Shirt Dress: CAD for Patternmaking Project #2
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Shirt Dress: CAD for Patternmaking Project #2

Shirt Dress: CAD for Patternmaking Project #2


Published: December 6, 2019 1 0 277
By: Kelsey Hogan, Cal Poly Pomona
Category: Fashion
Hashtags: #Clothing #Design #Fashion #Illustrator

This is the result of my 2nd project in my CAD for Patternmaking course I had the pleasure of taking during my Fall semester at Cal Poly Pomona.

For this project, I was tasked with creating a custom shirt dress pattern using the program TUKA with the following elements: a zipper or button closure, a standing collar, darts, and at least two additional design elements. The main importance of this project was to create this dress as a custom fit for one of our other classmates, not to a standard industry size. After designing a technical flat in illustrator, we then measured our classmate whom we were making the dress for, designed the flat patterns in TUKA, then proceeded to sew a couple of muslin prototypes to check the fit on our partners. Once out design and fit was approved to contain little or no adjustments, we moved on to the final prototype using our choice of fashion fabric; preferably something that we could use in terms of production for sale.

My design was inspired by the 50's button-up dress style, my final prototype included large white buttons down the front, a plaid wool flannel fabric, and an emerald green micro suede contrast that was included in the back yoke and collar to help give the design a modern uplift.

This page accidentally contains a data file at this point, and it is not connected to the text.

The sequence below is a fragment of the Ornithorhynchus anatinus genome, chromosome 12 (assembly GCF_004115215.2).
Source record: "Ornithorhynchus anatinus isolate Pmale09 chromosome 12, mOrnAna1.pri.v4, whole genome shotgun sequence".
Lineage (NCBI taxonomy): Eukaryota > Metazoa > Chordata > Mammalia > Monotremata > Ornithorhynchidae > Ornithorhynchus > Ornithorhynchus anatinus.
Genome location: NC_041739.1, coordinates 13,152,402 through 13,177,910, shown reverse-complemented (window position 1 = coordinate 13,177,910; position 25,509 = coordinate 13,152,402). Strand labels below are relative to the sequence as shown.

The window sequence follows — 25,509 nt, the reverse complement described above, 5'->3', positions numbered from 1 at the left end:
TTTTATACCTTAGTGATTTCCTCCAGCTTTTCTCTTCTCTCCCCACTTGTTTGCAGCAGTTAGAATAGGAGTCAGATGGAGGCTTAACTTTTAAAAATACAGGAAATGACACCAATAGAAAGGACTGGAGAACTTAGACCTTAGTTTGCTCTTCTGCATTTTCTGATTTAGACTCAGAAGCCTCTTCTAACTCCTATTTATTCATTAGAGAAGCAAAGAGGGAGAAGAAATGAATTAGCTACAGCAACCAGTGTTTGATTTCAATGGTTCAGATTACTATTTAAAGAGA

This second project was definitely more challenging than the first, by I also learned the most from this project. One of the main challenges I was facing was how much ease to add to a garment to allow for movement. This isn't something that you can learn in a text however, but it best learned hands-on and by using your intuition. Seeing yourself how the body moves while wearing your garment was very helpful, particularly in the area around the sleeves of my final garment. Also, the models posture can also affect the overall fit of the garment, particularly the curvature of the spine. It can greatly affect how the waistline or the center line sits of the model, which has to be changed and reflected upon in your pattern making as well. Overall, I am quite pleased with my final result and i feel more comfortable tackling challenging projects like this in the future.


Jasmine Barrett